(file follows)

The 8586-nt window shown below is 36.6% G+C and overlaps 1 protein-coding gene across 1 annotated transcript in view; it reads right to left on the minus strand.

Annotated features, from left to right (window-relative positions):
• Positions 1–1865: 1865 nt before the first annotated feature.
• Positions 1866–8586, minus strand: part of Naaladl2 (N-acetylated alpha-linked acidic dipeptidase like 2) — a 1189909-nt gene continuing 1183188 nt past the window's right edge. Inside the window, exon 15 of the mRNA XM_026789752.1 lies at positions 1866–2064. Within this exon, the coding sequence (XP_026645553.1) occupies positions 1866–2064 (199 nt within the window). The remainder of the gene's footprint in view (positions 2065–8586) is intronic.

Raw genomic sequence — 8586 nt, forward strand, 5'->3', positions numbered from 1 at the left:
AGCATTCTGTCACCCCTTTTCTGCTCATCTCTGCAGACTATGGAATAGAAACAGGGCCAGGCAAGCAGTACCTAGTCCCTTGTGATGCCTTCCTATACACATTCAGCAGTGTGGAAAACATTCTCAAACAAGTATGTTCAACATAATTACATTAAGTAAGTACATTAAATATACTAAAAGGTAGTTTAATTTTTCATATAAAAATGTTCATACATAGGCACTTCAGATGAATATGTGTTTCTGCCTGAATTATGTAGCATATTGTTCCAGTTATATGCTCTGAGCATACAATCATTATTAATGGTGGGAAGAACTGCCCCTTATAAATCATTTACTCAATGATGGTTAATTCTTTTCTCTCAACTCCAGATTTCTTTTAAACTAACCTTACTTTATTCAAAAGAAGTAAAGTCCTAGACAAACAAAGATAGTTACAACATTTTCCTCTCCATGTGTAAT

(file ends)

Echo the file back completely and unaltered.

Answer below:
The 8586-nt window shown below is 36.6% G+C and overlaps 1 protein-coding gene across 1 annotated transcript in view; it reads right to left on the minus strand.

Annotated features, from left to right (window-relative positions):
• Positions 1–1865: 1865 nt before the first annotated feature.
• Positions 1866–8586, minus strand: part of Naaladl2 (N-acetylated alpha-linked acidic dipeptidase like 2) — a 1189909-nt gene continuing 1183188 nt past the window's right edge. Inside the window, exon 15 of the mRNA XM_026789752.1 lies at positions 1866–2064. Within this exon, the coding sequence (XP_026645553.1) occupies positions 1866–2064 (199 nt within the window). The remainder of the gene's footprint in view (positions 2065–8586) is intronic.

Raw genomic sequence — 8586 nt, forward strand, 5'->3', positions numbered from 1 at the left:
AGCATTCTGTCACCCCTTTTCTGCTCATCTCTGCAGACTATGGAATAGAAACAGGGCCAGGCAAGCAGTACCTAGTCCCTTGTGATGCCTTCCTATACACATTCAGCAGTGTGGAAAACATTCTCAAACAAGTATGTTCAACATAATTACATTAAGTAAGTACATTAAATATACTAAAAGGTAGTTTAATTTTTCATATAAAAATGTTCATACATAGGCACTTCAGATGAATATGTGTTTCTGCCTGAATTATGTAGCATATTGTTCCAGTTATATGCTCTGAGCATACAATCATTATTAATGGTGGGAAGAACTGCCCCTTATAAATCATTTACTCAATGATGGTTAATTCTTTTCTCTCAACTCCAGATTTCTTTTAAACTAACCTTACTTTATTCAAAAGAAGTAAAGTCCTAGACAAACAAAGATAGTTACAACATTTTCCTCTCCATGTGTAAT